I personally feel that it is possible to have responsible gun ownership and use, with a decisive majority accepting the consequences to society. I'm not sure what that society will look like, but I feel that we have many changes to make to get there.

        Read. Learn. Think!

        by IndyGlenn on Wed Jan 01, 2014 at 02:42:41 PM PST

        [ Parent ]

        •  We constantly work to make cars safer (0+ / 0-)

          No one fights that, other than the obvious suspects that might fight if we try to eliminate cars completely.  Talk is that we'll take cars out of the hands of drivers and again, there is no serious opposition to the concept.

          No one is fighting to make guns safer and if anything, even the slightest attempt to bring some sanity to the Second Amendment is met with such howls that elected officials run the other way.  Or they're voted out of office.  

          Responsible gun ownership isn't even the issue here, and in fact, it's the exact opposite.  And inherently, if someone is incapable of responsible gun ownership, some third party is going to have to enforce the necessary restrictions.  How that will be done and by whom are certainly valid issues, but they're going to have to be addressed.

          •  Responsible citizenship is the issue here (1+ / 0-)
            Recommended by:

            If everyone were a competent, responsible community member, we wouldn't need law enforcement. Everyone would take the time to craft a good set of community rules, and then follow them to the best of their understanding. We might need the occasional arbitration for imperfect understanding, but no real enforcement.

            Since the ideal is never reached, we need an enforcement mechanism so that the majority can force compliance to a set of rules. If the rules are reasonable, compassionate, and fair, this works for the community and personal freedom is maximized (for the circumstances).

            The potential for abuse should be obvious. The majority can enforce it's beliefs, right or wrong. The majority can be cruel, capricious, and horribly unfair. So we "set the bar" pretty high when it comes to depriving anyone of their rights in order to conform to the community's "morals".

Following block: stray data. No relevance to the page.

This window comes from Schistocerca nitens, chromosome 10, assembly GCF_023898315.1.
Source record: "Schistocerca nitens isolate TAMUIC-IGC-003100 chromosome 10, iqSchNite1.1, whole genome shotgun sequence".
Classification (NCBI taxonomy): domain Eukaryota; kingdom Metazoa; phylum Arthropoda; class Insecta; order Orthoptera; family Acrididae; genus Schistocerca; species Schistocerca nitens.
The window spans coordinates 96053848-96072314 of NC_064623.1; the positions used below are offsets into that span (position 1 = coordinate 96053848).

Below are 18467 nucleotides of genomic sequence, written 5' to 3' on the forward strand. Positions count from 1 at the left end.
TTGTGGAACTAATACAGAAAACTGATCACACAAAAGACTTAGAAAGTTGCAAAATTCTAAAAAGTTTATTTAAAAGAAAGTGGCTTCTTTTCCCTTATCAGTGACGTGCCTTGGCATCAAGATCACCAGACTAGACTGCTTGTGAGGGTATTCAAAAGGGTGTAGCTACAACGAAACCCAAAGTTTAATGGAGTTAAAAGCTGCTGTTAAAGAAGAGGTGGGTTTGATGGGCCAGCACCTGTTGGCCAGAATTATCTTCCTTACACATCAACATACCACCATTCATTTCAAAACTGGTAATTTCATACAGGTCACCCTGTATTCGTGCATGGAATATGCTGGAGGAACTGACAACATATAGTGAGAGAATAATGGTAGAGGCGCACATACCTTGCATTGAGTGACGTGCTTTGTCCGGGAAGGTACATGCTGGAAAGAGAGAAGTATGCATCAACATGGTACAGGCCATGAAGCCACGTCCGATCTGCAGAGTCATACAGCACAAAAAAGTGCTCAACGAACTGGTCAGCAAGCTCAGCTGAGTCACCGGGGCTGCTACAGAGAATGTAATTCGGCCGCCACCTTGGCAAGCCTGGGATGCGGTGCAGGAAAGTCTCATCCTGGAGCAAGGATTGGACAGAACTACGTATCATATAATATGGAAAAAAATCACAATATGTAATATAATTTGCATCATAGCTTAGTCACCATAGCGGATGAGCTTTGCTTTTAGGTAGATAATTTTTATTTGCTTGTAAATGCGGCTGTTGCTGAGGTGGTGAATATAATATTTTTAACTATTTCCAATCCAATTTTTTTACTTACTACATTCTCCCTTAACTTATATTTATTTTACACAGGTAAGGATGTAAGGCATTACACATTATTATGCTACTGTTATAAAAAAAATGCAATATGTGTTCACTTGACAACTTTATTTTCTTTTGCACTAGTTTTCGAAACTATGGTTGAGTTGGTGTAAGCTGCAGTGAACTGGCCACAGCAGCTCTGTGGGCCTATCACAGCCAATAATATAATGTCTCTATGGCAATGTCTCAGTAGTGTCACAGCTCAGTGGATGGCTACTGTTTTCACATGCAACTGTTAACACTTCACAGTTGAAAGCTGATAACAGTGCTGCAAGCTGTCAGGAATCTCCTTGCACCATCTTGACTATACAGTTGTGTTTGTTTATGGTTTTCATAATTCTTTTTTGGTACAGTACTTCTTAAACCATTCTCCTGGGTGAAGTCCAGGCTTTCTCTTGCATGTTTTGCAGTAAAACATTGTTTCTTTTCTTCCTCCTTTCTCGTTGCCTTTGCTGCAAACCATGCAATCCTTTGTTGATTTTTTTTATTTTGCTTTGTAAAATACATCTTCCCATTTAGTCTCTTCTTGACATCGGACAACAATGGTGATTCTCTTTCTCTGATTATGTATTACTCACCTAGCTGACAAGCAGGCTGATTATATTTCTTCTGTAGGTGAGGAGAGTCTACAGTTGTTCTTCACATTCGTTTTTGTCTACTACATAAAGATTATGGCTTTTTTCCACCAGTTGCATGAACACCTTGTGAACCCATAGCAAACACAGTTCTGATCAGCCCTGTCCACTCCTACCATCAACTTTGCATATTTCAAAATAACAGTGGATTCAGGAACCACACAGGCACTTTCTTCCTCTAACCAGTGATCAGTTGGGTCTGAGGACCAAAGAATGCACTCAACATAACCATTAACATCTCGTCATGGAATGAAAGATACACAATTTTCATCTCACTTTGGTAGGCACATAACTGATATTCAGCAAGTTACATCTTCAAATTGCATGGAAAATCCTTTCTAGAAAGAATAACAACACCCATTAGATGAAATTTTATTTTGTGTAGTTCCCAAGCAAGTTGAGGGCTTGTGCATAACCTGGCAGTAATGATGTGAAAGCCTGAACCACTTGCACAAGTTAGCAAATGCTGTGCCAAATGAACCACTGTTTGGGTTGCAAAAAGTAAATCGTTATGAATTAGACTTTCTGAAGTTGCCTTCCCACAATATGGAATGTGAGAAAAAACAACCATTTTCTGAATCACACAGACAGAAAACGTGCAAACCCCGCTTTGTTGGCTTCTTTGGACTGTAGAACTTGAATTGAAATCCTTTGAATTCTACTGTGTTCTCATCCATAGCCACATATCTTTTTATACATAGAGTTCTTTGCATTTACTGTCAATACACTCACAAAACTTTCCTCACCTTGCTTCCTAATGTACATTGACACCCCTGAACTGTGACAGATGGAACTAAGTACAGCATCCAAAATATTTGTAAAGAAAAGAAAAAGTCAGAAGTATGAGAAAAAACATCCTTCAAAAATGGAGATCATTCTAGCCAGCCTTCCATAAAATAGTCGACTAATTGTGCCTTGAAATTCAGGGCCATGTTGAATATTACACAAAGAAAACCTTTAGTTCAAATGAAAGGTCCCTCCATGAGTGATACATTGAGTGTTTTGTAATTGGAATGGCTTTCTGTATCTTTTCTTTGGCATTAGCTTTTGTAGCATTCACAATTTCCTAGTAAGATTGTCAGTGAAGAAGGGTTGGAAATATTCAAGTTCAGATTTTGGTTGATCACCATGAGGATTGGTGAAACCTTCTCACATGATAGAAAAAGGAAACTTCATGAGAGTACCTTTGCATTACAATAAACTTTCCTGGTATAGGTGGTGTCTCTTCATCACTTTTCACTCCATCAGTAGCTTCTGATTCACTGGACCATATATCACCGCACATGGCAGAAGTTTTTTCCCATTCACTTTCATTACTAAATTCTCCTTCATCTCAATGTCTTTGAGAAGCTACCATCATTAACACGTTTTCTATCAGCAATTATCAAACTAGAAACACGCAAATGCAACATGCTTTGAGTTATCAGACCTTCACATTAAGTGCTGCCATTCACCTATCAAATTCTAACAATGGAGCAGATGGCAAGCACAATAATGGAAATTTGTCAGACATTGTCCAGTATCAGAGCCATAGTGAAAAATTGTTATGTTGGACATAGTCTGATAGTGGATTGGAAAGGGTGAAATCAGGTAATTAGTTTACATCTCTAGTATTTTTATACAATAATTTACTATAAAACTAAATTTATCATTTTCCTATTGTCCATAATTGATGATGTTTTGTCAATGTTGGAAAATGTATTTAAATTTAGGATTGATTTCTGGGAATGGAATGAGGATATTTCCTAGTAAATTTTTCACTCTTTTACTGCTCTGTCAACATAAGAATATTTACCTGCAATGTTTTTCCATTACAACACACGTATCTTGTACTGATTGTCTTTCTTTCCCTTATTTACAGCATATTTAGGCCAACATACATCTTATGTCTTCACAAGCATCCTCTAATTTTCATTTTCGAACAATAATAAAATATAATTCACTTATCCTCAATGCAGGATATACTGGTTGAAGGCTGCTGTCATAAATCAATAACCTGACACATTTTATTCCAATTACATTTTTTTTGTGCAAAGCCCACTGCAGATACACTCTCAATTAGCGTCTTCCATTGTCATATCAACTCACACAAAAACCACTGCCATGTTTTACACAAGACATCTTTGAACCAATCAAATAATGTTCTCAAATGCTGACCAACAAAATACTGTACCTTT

This is a fundamental belief and principle of our nation. We are always hesitant and cautious when it comes to restricting freedoms and liberties. As a guiding principle, I feel that this is a very good one.

            Beliefs and principles are not detailed enough to be good rules, however. We have to 'work down' from the principle to a regulation that we can understand and follow. As an example, "Drive Safely" is the principle, and "Speed Limit 35" is the regulation that tells us how to drive safely at the moment.

            We have two principles here that we wish to express through regulations. The first is "we need a safe community", and the second is "we need to preserve individual rights and freedoms". As a community and a nation, we can craft laws and regulations that strike the best balance between community safety through restrictions on gun ownership, and individual rights and freedoms by not unduly restricting gun ownership.

            As always, the three rules of a good law apply:
            1) the law must actually address the issue
            2) the law must address only the issue, with as few unintended consequences as we can achieve
            3) the law must be capable of realistic enforcement

            Sounds like we have work to do.........

            Read. Learn. Think!

            by IndyGlenn on Fri Jan 03, 2014 at 07:28:39 AM PST

            [ Parent ]

    •  In other words, point a finger and say "Witch!!!!" (2+ / 0-)
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      lyvwyr101, theatre goon
      So if someone is voluntarily committed or just have the police called about an incident, there is little that can be done to permanently remove their arsenals of firearms.